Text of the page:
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Question:

Treatment of subacute thyroiditis and autoimmune thyroiditis

Dear Ask The Doctor:
I have Subcutaneous Thyroiditis again and the last time I went to a Thyroid "Specialist" he said there was nothing they could do for the condition and it would soon go away. He also said it could reoccur at any time. Isn't there anything they can do for this condition? It is very uncomfortable, painful, and the fatigue, shortness of breath, insomnia, constipation etc. are all troublesome. I have many autoimmune diseases and didn't need this one. Is there no cure or medication that can be given to help with this condition?


Answer:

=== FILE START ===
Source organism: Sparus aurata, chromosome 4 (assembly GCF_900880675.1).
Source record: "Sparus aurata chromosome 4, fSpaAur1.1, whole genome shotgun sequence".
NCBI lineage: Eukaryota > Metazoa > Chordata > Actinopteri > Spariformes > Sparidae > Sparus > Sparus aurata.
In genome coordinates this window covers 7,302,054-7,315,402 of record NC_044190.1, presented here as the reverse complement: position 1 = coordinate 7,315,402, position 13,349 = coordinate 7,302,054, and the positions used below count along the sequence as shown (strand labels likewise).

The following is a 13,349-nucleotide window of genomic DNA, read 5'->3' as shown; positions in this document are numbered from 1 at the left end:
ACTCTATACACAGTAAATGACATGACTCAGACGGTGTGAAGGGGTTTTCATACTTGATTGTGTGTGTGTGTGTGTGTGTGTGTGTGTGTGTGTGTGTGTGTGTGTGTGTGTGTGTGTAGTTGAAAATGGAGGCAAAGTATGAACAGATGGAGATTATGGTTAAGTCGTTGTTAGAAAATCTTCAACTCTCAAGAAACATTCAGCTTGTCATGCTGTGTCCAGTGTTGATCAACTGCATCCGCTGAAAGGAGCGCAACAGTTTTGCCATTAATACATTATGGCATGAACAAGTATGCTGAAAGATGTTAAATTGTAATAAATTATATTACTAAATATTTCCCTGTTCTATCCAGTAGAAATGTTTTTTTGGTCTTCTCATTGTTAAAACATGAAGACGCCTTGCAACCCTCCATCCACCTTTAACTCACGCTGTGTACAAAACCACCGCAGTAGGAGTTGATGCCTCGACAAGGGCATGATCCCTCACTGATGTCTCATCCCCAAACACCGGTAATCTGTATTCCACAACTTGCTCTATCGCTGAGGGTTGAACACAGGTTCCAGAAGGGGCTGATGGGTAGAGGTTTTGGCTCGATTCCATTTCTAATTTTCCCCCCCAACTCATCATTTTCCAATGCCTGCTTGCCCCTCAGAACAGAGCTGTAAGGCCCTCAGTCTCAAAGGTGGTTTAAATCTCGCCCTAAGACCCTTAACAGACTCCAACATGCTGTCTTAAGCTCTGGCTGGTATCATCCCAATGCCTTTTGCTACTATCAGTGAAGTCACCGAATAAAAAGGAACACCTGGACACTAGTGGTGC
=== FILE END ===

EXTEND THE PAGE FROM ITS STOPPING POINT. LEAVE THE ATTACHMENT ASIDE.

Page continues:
The term thyroiditis includes a wide variety of disorders characterized by some form of inflammation of the thyroid gland. It may be caused by: infection, viral or bacterial; auto-immune disease where the immune system attacks the thyroid gland as it recognizes the gland as foreign tissue; drugs (amiodarone); post partum; fibrous disease (Riedels thyroiditis); subacute granulomatus thyroiditis (de Quervains thyroiditis); and chronic lymphocytic disease (Hashimotos thyroiditis). The treatment of thyroiditis is related to the underlying cause. If your thyroiditis is accompanied by a painful and tender thyroid gland it may be due to subacute granulomatous thyroiditis rather than autoimmune disease. Subacute thyroiditis is presumed to be caused by a viral infection or a postviral inflammatory process and a previous history of autoimmunity may be linked. The difference between subacute thyroiditis and autoimmune thyroiditis, is that subacute thyroiditis is self-limited and often runs a distinct course, unlike autoimmune thyroid disease. In subacute thyroiditis there is a distinctive pattern with an initial overactive phase which lasts only until the stores of T4 and T3 are depleted, usually two to six weeks, then the underactive phase (which rarely can be permanent) and complete recovery may take up to 8 or 9 months. Treatment of subacute thyroiditis is directed at providing relief for thyroid pain and tenderness with antiinflammatory therapy with either a nonsteroidal antiinflammatory drug (NSAID) or prednisone. Prednisone therapy should result in pain relief in one to two days; if not, the diagnosis should be questioned. Treatment of autoimmune thyroiditis is thyroid hormone replacement with levothyroxine sodium, usually for life. I advise consulting your endocrinologist to discuss which treatment option would be beneficial in your case.



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